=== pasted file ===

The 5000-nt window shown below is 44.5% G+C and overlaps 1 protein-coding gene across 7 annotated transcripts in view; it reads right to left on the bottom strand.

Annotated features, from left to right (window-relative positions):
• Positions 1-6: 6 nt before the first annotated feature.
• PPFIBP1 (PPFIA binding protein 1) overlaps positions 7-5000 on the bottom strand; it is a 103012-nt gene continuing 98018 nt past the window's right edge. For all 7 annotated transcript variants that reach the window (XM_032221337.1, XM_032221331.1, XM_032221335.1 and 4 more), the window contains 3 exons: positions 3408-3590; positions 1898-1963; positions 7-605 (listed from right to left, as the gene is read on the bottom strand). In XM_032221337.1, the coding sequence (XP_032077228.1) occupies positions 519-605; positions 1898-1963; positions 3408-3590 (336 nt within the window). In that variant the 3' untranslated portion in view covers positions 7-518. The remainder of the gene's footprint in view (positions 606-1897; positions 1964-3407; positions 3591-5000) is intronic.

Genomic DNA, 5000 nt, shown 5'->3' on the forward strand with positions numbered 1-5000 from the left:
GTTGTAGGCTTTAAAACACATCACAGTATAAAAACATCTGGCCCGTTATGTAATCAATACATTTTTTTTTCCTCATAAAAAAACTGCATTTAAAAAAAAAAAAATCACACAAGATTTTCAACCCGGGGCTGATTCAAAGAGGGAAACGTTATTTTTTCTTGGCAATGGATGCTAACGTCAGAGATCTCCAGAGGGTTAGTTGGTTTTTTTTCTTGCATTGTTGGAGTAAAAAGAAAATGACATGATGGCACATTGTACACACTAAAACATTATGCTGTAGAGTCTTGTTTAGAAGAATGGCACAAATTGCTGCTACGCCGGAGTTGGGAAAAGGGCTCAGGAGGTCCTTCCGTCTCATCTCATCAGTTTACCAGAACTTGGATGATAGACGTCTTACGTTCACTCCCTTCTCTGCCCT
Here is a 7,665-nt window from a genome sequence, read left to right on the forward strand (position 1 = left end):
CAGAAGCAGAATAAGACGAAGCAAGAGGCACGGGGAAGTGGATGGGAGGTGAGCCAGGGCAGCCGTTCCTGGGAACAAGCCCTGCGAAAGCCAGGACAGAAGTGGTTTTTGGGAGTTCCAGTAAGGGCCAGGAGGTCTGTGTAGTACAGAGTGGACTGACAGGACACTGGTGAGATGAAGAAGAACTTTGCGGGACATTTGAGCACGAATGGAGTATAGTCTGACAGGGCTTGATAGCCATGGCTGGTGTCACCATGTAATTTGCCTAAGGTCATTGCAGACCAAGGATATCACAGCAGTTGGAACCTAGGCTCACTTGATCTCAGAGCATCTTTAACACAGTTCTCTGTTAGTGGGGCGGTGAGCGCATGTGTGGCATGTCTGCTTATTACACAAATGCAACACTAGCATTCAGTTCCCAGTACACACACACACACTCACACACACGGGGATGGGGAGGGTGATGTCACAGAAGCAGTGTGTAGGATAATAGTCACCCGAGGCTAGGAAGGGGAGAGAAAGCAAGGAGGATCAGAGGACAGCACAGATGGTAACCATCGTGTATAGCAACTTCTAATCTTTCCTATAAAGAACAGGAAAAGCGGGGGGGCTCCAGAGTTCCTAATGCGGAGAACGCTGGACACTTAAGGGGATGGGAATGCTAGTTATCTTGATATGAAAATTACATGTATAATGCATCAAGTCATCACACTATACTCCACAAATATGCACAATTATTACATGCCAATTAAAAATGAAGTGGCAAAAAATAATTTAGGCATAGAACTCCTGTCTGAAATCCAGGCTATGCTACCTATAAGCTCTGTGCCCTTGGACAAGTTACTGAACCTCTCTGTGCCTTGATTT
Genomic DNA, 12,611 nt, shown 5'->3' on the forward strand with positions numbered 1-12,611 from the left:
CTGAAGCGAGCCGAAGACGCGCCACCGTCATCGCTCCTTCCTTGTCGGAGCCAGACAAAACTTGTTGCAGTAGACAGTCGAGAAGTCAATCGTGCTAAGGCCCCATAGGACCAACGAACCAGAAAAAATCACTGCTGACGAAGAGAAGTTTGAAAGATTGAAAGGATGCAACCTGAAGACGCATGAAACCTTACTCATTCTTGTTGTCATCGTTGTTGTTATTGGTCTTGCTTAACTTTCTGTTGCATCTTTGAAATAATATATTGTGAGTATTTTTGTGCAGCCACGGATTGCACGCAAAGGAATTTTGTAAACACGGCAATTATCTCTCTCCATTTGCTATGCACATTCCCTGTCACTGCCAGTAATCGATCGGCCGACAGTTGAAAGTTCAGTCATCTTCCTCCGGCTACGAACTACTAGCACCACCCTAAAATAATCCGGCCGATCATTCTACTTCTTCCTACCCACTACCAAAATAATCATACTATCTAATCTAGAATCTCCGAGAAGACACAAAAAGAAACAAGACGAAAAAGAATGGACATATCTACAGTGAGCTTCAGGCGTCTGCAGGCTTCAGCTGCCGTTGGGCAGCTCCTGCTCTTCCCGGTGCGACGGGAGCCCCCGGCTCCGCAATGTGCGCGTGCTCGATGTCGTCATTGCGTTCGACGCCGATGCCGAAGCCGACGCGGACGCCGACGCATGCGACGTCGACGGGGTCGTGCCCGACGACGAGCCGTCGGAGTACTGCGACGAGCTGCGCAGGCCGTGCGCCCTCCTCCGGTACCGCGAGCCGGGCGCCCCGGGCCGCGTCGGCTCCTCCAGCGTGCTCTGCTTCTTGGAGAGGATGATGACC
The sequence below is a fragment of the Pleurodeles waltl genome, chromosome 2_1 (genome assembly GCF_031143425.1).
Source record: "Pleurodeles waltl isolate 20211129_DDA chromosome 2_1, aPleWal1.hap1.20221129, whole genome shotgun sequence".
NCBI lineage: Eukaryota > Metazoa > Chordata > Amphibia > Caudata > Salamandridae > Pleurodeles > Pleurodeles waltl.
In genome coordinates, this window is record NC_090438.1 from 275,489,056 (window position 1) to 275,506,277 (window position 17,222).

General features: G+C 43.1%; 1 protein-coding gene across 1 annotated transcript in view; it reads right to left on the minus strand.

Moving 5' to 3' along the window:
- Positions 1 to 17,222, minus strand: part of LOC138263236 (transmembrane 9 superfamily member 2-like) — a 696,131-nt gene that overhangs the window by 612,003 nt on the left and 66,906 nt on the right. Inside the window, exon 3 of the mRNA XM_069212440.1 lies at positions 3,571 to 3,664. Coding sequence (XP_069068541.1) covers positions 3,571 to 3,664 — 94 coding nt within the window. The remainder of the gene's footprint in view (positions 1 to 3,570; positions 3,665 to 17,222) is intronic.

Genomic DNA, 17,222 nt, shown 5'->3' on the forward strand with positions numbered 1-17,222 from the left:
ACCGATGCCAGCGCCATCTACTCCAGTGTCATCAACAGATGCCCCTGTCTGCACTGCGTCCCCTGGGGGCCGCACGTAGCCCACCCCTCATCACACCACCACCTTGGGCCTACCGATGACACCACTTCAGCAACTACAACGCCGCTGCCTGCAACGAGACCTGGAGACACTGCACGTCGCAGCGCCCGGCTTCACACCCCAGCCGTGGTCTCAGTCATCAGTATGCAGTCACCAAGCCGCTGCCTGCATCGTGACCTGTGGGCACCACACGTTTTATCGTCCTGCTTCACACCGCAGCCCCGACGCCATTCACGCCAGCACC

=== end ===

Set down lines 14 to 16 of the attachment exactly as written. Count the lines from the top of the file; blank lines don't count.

In genome coordinates, this window is record NC_090438.1 from 275,489,056 (window position 1) to 275,506,277 (window position 17,222).

General features: G+C 43.1%; 1 protein-coding gene across 1 annotated transcript in view; it reads right to left on the minus strand.

Moving 5' to 3' along the window: